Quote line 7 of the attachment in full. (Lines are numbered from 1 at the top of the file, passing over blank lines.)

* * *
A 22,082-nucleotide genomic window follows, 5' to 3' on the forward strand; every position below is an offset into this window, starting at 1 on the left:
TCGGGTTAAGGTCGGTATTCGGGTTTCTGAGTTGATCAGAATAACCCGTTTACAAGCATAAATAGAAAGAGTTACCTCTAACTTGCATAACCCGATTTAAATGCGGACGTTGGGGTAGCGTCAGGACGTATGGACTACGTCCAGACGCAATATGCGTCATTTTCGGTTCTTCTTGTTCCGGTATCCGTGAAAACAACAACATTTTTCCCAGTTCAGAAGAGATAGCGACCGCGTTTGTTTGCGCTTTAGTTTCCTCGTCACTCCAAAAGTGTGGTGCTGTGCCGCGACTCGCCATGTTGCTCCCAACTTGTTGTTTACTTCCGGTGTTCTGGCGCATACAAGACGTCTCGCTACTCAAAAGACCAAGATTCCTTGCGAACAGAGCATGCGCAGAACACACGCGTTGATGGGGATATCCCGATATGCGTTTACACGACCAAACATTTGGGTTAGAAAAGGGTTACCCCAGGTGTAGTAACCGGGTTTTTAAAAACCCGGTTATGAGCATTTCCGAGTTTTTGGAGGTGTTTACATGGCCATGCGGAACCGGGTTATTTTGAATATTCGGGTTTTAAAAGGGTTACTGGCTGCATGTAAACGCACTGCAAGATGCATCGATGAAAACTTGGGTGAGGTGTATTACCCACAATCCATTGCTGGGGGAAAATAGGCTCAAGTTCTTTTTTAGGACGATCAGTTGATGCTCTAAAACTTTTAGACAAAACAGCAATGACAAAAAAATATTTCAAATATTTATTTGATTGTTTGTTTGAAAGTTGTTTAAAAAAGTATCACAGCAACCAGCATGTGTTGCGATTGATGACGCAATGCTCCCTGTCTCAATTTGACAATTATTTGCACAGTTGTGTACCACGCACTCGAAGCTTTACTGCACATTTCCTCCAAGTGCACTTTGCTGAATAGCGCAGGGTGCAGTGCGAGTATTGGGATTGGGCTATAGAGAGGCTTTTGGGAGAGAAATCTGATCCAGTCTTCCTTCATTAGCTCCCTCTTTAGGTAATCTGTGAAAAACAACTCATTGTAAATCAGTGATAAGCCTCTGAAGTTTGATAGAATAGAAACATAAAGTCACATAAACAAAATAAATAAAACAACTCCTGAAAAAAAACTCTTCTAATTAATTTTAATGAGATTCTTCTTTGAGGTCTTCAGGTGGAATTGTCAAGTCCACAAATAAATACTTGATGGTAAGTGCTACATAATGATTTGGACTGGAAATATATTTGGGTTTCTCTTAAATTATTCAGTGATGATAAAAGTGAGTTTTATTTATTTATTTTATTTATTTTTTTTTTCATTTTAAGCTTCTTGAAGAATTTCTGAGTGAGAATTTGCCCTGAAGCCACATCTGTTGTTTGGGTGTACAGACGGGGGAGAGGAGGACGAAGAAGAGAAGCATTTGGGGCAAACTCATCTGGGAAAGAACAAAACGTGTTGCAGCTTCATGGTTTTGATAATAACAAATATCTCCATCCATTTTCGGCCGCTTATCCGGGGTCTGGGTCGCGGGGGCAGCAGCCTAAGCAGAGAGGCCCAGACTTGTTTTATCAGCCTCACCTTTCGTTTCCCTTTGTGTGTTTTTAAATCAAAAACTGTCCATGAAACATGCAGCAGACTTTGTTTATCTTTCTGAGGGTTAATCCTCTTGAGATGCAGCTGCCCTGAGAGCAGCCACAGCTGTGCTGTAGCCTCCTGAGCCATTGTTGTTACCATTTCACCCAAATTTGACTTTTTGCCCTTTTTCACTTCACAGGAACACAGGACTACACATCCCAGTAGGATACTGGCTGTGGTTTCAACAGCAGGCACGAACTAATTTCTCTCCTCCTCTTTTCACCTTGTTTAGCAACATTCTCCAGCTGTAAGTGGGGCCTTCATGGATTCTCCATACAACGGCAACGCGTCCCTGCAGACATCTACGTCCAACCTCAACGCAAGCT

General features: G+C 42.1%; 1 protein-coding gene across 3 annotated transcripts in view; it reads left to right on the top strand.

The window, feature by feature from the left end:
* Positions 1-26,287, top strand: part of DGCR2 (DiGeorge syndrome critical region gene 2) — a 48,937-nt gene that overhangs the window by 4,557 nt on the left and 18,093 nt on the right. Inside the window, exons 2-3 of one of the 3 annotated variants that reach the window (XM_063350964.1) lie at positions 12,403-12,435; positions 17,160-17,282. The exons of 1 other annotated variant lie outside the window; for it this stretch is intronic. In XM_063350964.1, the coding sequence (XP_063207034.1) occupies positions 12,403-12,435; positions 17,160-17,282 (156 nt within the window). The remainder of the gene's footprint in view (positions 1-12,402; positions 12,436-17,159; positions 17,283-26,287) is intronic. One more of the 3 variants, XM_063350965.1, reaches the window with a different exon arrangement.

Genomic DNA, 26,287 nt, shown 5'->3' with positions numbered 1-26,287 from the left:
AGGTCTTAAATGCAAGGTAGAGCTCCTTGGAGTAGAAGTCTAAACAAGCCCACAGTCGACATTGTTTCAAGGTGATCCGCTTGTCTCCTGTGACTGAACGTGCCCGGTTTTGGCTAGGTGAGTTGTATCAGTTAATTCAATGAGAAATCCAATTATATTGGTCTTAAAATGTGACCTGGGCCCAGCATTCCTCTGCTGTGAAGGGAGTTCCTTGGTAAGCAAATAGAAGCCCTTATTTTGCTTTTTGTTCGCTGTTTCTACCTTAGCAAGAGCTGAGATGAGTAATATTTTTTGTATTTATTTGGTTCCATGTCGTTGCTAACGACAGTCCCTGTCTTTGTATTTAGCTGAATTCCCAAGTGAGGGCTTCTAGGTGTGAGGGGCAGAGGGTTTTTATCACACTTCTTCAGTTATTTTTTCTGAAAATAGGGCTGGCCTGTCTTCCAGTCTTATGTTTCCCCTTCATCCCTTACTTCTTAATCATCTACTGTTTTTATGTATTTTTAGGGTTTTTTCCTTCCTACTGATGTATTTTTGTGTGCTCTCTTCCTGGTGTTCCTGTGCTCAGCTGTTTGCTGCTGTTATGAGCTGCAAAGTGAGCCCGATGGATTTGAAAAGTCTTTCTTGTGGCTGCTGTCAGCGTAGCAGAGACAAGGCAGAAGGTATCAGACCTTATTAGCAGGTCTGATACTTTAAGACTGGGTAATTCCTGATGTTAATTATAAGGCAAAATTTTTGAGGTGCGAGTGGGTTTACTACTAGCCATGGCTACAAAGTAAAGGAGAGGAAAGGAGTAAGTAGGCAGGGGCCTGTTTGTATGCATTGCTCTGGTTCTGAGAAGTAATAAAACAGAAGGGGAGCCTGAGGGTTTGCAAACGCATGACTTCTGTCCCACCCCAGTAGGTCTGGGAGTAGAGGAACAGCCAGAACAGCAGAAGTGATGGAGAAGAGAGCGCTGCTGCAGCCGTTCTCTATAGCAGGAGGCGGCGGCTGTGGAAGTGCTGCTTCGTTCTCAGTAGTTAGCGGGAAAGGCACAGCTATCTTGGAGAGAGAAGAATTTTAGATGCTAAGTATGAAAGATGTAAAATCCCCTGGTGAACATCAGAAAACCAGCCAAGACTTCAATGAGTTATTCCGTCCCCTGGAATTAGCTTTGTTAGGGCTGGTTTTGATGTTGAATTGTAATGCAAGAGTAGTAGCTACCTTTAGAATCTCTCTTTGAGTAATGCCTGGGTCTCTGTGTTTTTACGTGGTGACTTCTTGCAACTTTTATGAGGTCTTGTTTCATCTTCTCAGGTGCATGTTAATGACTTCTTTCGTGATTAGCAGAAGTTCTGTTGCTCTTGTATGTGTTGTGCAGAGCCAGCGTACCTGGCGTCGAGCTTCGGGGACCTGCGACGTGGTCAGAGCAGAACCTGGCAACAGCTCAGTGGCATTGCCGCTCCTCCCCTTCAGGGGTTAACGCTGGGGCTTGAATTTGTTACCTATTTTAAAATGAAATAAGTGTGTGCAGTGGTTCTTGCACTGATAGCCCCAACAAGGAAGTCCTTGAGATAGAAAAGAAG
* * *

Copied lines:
AGGTCTTAAATGCAAGGTAGAGCTCCTTGGAGTAGAAGTCTAAACAAGCCCACAGTCGACATTGTTTCAAGGTGATCCGCTTGTCTCCTGTGACTGAACGTGCCCGGTTTTGGCTAGGTGAGTTGTATCAGTTAATTCAATGAGAAATCCAATTATATTGGTCTTAAAATGTGACCTGGGCCCAGCATTCCTCTGCTGTGAAGGGAGTTCCTTGGTAAGCAAATAGAAGCCCTTATTTTGCTTTTTGTTCGCTGTTTCTACCTTAGCAAGAGCTGAGATGAGTAATATTTTTTGTATTTATTTGGTTCCATGTCGTTGCTAACGACAGTCCCTGTCTTTGTATTTAGCTGAATTCCCAAGTGAGGGCTTCTAGGTGTGAGGGGCAGAGGGTTTTTATCACACTTCTTCAGTTATTTTTTCTGAAAATAGGGCTGGCCTGTCTTCCAGTCTTATGTTTCCCCTTCATCCCTTACTTCTTAATCATCTACTGTTTTTATGTATTTTTAGGGTTTTTTCCTTCCTACTGATGTATTTTTGTGTGCTCTCTTCCTGGTGTTCCTGTGCTCAGCTGTTTGCTGCTGTTATGAGCTGCAAAGTGAGCCCGATGGATTTGAAAAGTCTTTCTTGTGGCTGCTGTCAGCGTAGCAGAGACAAGGCAGAAGGTATCAGACCTTATTAGCAGGTCTGATACTTTAAGACTGGGTAATTCCTGATGTTAATTATAAGGCAAAATTTTTGAGGTGCGAGTGGGTTTACTACTAGCCATGGCTACAAAGTAAAGGAGAGGAAAGGAGTAAGTAGGCAGGGGCCTGTTTGTATGCATTGCTCTGGTTCTGAGAAGTAATAAAACAGAAGGGGAGCCTGAGGGTTTGCAAACGCATGACTTCTGTCCCACCCCAGTAGGTCTGGGAGTAGAGGAACAGCCAGAACAGCAGAAGTGATGGAGAAGAGAGCGCTGCTGCAGCCGTTCTCTATAGCAGGAGGCGGCGGCTGTGGAAGTGCTGCTTCGTTCTCAGTAGTTAGCGGGAAAGGCACAGCTATCTTGGAGAGAGAAGAATTTTAGATGCTAAGTATGAAAGATGTAAAATCCCCTGGTGAACATCAGAAAACCAGCCAAGACTTCAATGAGTTATTCCGTCCCCTGGAATTAGCTTTGTTAGGGCTGGTTTTGATGTTGAATTGTAATGCAAGAGTAGTAGCTACCTTTAGAATCTCTCTTTGAGTAATGCCTGGGTCTCTGTGTTTTTACGTGGTGACTTCTTGCAACTTTTATGAGGTCTTGTTTCATCTTCTCAGGTGCATGTTAATGACTTCTTTCGTGATTAGCAGAAGTTCTGTTGCTCTTGTATGTGTTGTGCAGAGCCAGCGTACCTGGCGTCGAGCTTCGGGGACCTGCGACGTGGTCAGAGCAGAACCTGGCAACAGCTCAGTGGCATTGCCGCTCCTCCCCTTCAGGGGTTAACGCTGGGGCTTGAATTTGTTACCTATTTTAAAATGAAATAAGTGTGTGCAGTGGTTCTTGCACTGATAGCCCCAACAAGGAAGTCCTTGAGATAGAAAAGAAG